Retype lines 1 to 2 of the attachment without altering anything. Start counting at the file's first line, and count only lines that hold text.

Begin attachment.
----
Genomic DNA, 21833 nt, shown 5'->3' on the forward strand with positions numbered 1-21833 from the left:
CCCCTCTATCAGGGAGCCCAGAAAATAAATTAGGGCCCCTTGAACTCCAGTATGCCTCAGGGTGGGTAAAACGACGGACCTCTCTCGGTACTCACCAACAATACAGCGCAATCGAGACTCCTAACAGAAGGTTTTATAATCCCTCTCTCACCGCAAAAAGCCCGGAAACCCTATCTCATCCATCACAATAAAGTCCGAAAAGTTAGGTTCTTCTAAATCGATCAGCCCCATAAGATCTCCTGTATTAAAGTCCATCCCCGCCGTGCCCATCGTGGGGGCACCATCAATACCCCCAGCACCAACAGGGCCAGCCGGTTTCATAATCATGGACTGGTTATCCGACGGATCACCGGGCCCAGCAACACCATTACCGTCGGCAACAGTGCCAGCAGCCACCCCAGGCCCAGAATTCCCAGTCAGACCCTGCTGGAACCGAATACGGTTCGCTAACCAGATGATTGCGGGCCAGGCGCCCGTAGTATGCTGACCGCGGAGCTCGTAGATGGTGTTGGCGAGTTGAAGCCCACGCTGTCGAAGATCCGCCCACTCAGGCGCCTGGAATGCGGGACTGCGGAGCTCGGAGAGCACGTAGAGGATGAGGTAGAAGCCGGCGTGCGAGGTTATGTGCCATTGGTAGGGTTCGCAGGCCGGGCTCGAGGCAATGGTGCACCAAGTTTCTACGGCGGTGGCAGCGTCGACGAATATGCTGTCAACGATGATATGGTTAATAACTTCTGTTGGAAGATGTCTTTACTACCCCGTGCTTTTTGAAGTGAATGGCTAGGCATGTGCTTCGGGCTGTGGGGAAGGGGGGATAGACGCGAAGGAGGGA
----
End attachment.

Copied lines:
Genomic DNA, 21833 nt, shown 5'->3' on the forward strand with positions numbered 1-21833 from the left:
CCCCTCTATCAGGGAGCCCAGAAAATAAATTAGGGCCCCTTGAACTCCAGTATGCCTCAGGGTGGGTAAAACGACGGACCTCTCTCGGTACTCACCAACAATACAGCGCAATCGAGACTCCTAACAGAAGGTTTTATAATCCCTCTCTCACCGCAAAAAGCCCGGAAACCCTATCTCATCCATCACAATAAAGTCCGAAAAGTTAGGTTCTTCTAAATCGATCAGCCCCATAAGATCTCCTGTATTAAAGTCCATCCCCGCCGTGCCCATCGTGGGGGCACCATCAATACCCCCAGCACCAACAGGGCCAGCCGGTTTCATAATCATGGACTGGTTATCCGACGGATCACCGGGCCCAGCAACACCATTACCGTCGGCAACAGTGCCAGCAGCCACCCCAGGCCCAGAATTCCCAGTCAGACCCTGCTGGAACCGAATACGGTTCGCTAACCAGATGATTGCGGGCCAGGCGCCCGTAGTATGCTGACCGCGGAGCTCGTAGATGGTGTTGGCGAGTTGAAGCCCACGCTGTCGAAGATCCGCCCACTCAGGCGCCTGGAATGCGGGACTGCGGAGCTCGGAGAGCACGTAGAGGATGAGGTAGAAGCCGGCGTGCGAGGTTATGTGCCATTGGTAGGGTTCGCAGGCCGGGCTCGAGGCAATGGTGCACCAAGTTTCTACGGCGGTGGCAGCGTCGACGAATATGCTGTCAACGATGATATGGTTAATAACTTCTGTTGGAAGATGTCTTTACTACCCCGTGCTTTTTGAAGTGAATGGCTAGGCATGTGCTTCGGGCTGTGGGGAAGGGGGGATAGACGCGAAGGAGGGA